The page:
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Unless you’re making cheese or soy sauce, keeping your home as fungus-free as possible should be a top priority. Knowing how to clean mold and mildew will bring you that much closer to a neater, not to mention healthier, abode. If the mere presence of mold leaves you in a cold sweat, don’t worry. Experts tell us that it’s normal for homes to have some level of mold.
What is mold exactly, you may wonder? Essentially, the thousands of different types of microorganisms that we think of as mold or mildew are fungal growths that set up shop on a surface and spread anywhere where moisture is present, according to the Centers for Disease Control and Prevention. Mold and mildew can appear on the shower grout, in the basement, and around the sink.
That’s to say, regardless of whether mold growth is large or unsightly, the issue should be tackled as soon as possible. That’s because unabated mold growth and exposure can make your home uninhabitable and lead to health problems like allergies and other lung conditions for you and your children, your pets, and anyone else spending a lot of time on your property.
The good news is that you don’t necessarily need to call a mold remediation expert. Common household products like hydrogen peroxide and bleach are good solutions to try if you’re wondering how to clean mold and mildew. Here’s what to know about this pesky fungus.
When thinking about mold in the home, the image of fuzzy green globs clinging to old food comes to mind. Often, mold formations look like large groups of blackish or greenish discolored dots or abstract shapes. But depending on the material, unsuspecting colors could arise. “With certain kinds of things, like vinyl wallpapers or vinyl tiles, you’ll actually start to see yellow or pink splotches on it, and that’s mold on the backside,” says Ethan O’Donnell, an editor at Family Handyman magazine who has undertaken numerous bathroom and kitchen remodeling jobs with mold or moisture damage issues. “Drywall does that sometimes too.”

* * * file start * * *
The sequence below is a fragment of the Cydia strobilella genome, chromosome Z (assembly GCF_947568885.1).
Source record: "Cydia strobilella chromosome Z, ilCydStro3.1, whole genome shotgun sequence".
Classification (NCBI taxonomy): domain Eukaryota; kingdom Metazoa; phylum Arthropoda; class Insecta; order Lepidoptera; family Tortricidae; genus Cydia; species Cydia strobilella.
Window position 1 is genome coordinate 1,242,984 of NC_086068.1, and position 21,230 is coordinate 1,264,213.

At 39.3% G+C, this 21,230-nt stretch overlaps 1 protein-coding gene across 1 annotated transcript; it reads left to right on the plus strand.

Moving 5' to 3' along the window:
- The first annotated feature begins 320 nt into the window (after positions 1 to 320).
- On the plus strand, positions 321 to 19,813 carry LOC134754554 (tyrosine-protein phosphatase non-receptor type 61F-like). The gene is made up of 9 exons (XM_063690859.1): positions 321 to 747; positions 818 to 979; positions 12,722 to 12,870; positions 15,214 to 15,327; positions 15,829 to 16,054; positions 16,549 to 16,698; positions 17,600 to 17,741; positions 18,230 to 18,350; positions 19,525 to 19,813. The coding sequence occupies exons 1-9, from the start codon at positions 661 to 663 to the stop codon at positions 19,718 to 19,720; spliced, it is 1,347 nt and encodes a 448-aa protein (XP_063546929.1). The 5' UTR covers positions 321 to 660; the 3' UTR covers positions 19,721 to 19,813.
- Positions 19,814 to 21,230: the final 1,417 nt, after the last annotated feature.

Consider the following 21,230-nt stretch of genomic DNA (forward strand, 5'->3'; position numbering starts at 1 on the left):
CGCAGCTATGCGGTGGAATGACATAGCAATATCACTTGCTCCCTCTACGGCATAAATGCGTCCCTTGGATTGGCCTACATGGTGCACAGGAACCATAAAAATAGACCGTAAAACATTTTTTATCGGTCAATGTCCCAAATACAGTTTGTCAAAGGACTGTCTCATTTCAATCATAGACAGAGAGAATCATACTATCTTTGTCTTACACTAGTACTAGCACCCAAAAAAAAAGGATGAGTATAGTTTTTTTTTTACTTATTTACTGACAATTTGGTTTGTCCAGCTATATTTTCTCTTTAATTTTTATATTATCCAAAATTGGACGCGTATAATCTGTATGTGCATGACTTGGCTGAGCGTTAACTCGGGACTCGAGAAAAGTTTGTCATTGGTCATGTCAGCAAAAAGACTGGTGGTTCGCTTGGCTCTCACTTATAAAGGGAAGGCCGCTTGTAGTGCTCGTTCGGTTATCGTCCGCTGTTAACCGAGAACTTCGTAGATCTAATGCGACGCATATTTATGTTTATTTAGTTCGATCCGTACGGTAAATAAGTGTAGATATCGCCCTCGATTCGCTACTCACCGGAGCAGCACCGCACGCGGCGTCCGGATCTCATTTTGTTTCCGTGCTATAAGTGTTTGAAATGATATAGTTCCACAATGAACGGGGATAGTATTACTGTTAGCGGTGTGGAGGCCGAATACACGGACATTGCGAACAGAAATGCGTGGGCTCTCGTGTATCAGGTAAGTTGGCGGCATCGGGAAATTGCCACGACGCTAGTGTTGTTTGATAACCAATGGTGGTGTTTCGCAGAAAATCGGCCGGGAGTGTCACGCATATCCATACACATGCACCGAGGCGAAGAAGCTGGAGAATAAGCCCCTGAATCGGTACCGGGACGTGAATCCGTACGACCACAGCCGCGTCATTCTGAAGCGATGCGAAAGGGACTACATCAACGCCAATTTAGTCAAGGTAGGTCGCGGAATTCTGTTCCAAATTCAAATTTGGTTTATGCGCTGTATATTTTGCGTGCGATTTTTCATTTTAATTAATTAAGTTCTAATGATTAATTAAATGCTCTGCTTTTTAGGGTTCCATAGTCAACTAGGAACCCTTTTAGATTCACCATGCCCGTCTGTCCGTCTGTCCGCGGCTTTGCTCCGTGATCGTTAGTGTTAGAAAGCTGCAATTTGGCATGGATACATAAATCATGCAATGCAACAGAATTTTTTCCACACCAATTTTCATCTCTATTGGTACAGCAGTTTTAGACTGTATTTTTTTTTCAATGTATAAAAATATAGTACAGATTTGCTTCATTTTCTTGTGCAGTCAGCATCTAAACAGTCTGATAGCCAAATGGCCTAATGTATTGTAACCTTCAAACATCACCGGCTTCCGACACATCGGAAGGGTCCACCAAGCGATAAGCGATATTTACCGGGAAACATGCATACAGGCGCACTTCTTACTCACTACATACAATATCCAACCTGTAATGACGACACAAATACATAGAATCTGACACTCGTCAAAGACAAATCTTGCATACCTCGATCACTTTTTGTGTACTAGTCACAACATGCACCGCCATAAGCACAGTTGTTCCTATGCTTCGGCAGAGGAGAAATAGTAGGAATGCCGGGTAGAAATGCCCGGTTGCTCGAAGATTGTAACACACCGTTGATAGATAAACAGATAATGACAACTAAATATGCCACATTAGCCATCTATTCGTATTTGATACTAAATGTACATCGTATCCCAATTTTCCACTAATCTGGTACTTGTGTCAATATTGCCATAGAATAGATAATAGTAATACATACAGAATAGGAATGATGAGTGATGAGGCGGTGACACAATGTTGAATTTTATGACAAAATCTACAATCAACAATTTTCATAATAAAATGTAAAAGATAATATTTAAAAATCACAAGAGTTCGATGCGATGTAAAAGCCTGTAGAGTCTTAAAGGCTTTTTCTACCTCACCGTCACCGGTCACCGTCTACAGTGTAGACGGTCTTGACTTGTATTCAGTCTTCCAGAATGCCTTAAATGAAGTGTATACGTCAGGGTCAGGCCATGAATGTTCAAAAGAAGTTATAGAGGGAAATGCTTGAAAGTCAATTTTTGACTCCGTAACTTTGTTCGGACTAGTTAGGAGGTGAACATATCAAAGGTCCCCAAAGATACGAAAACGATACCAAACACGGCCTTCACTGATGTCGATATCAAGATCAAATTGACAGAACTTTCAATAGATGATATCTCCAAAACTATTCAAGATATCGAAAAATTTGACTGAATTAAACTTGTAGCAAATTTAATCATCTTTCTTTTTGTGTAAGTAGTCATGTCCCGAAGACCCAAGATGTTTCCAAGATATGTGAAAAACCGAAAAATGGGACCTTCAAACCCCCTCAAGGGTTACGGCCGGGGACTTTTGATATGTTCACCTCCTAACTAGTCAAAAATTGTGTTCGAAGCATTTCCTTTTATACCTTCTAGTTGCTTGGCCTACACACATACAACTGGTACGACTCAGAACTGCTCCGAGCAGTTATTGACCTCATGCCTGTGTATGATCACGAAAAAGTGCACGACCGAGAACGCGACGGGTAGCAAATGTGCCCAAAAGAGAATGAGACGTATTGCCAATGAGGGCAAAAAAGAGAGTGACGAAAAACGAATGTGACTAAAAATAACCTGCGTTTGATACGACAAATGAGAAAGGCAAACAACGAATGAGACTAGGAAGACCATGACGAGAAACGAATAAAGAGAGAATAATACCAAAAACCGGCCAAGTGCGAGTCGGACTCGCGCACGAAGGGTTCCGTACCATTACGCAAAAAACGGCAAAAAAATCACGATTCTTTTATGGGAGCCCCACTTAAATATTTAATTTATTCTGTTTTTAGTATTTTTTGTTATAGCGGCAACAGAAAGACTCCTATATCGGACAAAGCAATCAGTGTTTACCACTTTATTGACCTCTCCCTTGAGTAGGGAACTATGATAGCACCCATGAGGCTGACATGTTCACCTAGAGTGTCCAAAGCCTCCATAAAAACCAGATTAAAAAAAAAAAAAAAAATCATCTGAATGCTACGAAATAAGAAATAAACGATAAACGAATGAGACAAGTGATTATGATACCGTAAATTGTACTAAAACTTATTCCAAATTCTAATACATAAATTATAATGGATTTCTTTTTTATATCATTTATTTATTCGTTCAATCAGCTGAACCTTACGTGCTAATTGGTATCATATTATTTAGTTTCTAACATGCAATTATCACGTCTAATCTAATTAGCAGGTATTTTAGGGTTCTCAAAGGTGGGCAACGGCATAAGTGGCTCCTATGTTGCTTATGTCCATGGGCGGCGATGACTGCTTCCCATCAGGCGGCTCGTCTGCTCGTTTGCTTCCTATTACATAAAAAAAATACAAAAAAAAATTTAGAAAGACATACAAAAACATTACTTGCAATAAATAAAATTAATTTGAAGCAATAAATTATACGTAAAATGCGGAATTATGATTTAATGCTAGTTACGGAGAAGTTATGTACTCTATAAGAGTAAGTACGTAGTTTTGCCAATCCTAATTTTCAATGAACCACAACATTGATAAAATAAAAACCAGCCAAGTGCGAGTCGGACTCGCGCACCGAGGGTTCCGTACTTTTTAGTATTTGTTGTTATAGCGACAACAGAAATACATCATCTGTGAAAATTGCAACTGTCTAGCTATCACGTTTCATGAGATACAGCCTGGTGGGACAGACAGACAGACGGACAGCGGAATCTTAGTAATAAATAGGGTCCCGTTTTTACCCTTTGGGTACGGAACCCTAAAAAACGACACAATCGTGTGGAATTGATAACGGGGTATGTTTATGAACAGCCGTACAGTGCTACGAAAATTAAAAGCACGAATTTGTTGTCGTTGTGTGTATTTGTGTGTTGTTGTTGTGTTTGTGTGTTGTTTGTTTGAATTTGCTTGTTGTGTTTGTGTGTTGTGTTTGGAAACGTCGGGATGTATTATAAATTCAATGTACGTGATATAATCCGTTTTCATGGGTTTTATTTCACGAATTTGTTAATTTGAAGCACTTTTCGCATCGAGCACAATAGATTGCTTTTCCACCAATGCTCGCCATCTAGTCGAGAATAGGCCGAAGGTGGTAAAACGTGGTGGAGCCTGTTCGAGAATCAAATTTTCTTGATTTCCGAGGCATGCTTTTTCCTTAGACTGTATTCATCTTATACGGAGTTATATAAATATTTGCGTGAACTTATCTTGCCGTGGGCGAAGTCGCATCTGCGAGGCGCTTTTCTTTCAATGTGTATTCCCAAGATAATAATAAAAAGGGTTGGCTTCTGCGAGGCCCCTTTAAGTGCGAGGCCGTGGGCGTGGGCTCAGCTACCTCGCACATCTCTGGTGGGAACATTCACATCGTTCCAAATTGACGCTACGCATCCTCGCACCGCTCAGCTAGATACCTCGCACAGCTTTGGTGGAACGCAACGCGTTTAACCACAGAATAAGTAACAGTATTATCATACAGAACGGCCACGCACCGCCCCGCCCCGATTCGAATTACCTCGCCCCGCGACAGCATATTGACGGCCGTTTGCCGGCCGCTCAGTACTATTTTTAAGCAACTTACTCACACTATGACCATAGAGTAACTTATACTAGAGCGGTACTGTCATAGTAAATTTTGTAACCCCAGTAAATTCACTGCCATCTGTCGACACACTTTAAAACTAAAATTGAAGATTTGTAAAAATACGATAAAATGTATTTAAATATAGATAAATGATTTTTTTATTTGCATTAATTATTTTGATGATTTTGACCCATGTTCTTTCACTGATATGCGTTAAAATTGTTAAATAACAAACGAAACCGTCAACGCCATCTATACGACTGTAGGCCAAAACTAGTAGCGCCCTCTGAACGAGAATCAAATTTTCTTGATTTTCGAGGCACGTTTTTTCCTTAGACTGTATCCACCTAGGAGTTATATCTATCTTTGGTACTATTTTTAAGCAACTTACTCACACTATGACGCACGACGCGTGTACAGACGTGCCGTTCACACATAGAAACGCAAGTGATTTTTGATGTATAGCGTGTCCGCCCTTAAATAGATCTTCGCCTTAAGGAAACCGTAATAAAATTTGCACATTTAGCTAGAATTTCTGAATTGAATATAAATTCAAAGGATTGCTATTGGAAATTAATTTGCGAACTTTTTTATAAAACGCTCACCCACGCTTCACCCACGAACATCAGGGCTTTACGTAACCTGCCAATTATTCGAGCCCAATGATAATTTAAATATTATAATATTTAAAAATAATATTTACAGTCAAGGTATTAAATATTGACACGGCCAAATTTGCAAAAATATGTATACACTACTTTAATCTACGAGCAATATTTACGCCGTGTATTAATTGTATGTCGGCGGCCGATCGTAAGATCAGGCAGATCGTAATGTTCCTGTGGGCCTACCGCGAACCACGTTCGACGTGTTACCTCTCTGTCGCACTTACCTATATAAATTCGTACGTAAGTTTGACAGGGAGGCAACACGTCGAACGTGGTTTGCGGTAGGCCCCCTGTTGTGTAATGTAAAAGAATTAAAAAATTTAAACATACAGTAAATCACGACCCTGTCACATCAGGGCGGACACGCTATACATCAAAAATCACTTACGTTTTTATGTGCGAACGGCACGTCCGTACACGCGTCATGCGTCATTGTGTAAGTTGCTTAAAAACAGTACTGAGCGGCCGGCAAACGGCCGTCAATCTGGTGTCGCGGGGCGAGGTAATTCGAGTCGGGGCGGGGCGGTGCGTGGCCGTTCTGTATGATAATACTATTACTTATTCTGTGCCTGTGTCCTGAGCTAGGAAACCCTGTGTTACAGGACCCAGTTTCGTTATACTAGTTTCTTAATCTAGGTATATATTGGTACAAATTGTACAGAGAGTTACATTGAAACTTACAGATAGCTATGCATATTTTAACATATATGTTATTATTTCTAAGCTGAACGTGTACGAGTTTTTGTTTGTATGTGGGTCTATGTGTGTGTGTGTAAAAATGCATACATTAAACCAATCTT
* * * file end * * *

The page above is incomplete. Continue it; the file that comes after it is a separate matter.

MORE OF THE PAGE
When looking for mold, don’t just engage your sense of sight—use your nose too. “If you only see a small patch of mold, but your whole house smells musty, check it out pretty seriously,” O’Donnell adds.
Be aware especially if a room feels “off” and you’re experiencing unexplainable health issues, like constant colds or new allergies, says Glen Apfelbaum, the president of Home Healthy Homes, which remediates mold and waterproofs basements in the New York City area. “In many, many cases in the work that I do, the mold is not visible—it’s a smell, it’s a feeling, it’s an allergic response, and [residents] just don’t know.”